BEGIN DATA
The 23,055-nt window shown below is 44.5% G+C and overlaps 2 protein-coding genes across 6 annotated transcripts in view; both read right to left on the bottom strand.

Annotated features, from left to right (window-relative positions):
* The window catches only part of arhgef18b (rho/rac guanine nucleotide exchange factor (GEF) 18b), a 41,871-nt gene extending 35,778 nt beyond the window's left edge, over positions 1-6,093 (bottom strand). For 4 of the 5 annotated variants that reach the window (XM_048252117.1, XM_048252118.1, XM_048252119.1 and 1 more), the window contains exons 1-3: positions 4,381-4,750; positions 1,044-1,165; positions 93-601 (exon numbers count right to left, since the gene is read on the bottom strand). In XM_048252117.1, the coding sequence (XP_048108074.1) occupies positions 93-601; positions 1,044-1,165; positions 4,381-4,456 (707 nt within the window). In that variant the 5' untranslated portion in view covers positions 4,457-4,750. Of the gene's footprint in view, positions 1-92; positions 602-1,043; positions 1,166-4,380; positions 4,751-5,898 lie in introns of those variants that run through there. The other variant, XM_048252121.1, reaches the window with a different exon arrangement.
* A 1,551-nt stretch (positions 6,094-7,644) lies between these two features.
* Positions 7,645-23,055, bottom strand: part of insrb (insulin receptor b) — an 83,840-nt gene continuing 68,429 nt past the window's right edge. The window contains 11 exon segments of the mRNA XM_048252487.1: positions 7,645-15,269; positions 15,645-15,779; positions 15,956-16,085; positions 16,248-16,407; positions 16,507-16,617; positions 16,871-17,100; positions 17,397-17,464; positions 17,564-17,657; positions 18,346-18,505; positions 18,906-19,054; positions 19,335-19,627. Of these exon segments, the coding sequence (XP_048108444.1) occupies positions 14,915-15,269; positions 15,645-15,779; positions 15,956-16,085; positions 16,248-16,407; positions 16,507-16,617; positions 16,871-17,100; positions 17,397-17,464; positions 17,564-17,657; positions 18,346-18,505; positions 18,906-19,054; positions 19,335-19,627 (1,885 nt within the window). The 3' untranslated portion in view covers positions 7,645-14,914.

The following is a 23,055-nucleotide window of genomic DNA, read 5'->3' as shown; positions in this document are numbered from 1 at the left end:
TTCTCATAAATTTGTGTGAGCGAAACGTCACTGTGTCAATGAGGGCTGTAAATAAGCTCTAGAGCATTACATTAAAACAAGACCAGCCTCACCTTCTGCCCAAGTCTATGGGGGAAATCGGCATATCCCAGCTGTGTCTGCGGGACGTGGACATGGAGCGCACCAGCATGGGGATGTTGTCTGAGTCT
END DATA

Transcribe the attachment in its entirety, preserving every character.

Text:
The 23,055-nt window shown below is 44.5% G+C and overlaps 2 protein-coding genes across 6 annotated transcripts in view; both read right to left on the bottom strand.

Annotated features, from left to right (window-relative positions):
* The window catches only part of arhgef18b (rho/rac guanine nucleotide exchange factor (GEF) 18b), a 41,871-nt gene extending 35,778 nt beyond the window's left edge, over positions 1-6,093 (bottom strand). For 4 of the 5 annotated variants that reach the window (XM_048252117.1, XM_048252118.1, XM_048252119.1 and 1 more), the window contains exons 1-3: positions 4,381-4,750; positions 1,044-1,165; positions 93-601 (exon numbers count right to left, since the gene is read on the bottom strand). In XM_048252117.1, the coding sequence (XP_048108074.1) occupies positions 93-601; positions 1,044-1,165; positions 4,381-4,456 (707 nt within the window). In that variant the 5' untranslated portion in view covers positions 4,457-4,750. Of the gene's footprint in view, positions 1-92; positions 602-1,043; positions 1,166-4,380; positions 4,751-5,898 lie in introns of those variants that run through there. The other variant, XM_048252121.1, reaches the window with a different exon arrangement.
* A 1,551-nt stretch (positions 6,094-7,644) lies between these two features.
* Positions 7,645-23,055, bottom strand: part of insrb (insulin receptor b) — an 83,840-nt gene continuing 68,429 nt past the window's right edge. The window contains 11 exon segments of the mRNA XM_048252487.1: positions 7,645-15,269; positions 15,645-15,779; positions 15,956-16,085; positions 16,248-16,407; positions 16,507-16,617; positions 16,871-17,100; positions 17,397-17,464; positions 17,564-17,657; positions 18,346-18,505; positions 18,906-19,054; positions 19,335-19,627. Of these exon segments, the coding sequence (XP_048108444.1) occupies positions 14,915-15,269; positions 15,645-15,779; positions 15,956-16,085; positions 16,248-16,407; positions 16,507-16,617; positions 16,871-17,100; positions 17,397-17,464; positions 17,564-17,657; positions 18,346-18,505; positions 18,906-19,054; positions 19,335-19,627 (1,885 nt within the window). The 3' untranslated portion in view covers positions 7,645-14,914.

The following is a 23,055-nucleotide window of genomic DNA, read 5'->3' as shown; positions in this document are numbered from 1 at the left end:
TTCTCATAAATTTGTGTGAGCGAAACGTCACTGTGTCAATGAGGGCTGTAAATAAGCTCTAGAGCATTACATTAAAACAAGACCAGCCTCACCTTCTGCCCAAGTCTATGGGGGAAATCGGCATATCCCAGCTGTGTCTGCGGGACGTGGACATGGAGCGCACCAGCATGGGGATGTTGTCTGAGTCT